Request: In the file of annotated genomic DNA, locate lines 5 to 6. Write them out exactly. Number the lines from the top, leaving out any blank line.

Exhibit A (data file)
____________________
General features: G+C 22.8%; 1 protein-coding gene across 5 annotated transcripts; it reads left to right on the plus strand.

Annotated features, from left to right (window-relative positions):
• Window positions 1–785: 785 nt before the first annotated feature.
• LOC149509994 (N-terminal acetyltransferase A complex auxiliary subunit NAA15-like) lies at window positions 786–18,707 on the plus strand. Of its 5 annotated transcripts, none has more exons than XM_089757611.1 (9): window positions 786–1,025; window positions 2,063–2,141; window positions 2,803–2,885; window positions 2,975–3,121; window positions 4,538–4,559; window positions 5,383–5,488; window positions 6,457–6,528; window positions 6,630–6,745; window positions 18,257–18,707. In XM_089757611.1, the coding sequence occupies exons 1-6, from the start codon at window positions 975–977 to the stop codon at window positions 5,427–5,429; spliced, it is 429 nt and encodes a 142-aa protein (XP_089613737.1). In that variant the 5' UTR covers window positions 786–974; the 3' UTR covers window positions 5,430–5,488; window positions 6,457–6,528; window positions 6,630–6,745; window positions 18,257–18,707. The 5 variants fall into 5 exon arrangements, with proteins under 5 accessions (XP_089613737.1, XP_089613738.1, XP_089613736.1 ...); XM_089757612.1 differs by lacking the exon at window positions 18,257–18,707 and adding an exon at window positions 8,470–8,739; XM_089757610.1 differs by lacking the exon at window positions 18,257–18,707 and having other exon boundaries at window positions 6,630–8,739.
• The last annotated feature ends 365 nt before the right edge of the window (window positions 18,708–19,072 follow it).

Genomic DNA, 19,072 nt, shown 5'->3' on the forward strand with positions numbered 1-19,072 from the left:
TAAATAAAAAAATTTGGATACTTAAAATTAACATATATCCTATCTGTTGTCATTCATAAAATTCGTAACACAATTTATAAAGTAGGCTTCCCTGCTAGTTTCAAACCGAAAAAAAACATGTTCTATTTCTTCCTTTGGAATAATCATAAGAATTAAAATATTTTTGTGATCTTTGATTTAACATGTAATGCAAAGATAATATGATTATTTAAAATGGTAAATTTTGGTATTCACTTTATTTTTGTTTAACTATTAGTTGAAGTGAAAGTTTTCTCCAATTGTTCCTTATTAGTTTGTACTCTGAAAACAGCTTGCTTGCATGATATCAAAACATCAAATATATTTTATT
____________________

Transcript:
• The last annotated feature ends 365 nt before the right edge of the window (window positions 18,708–19,072 follow it).

Genomic DNA, 19,072 nt, shown 5'->3' on the forward strand with positions numbered 1-19,072 from the left: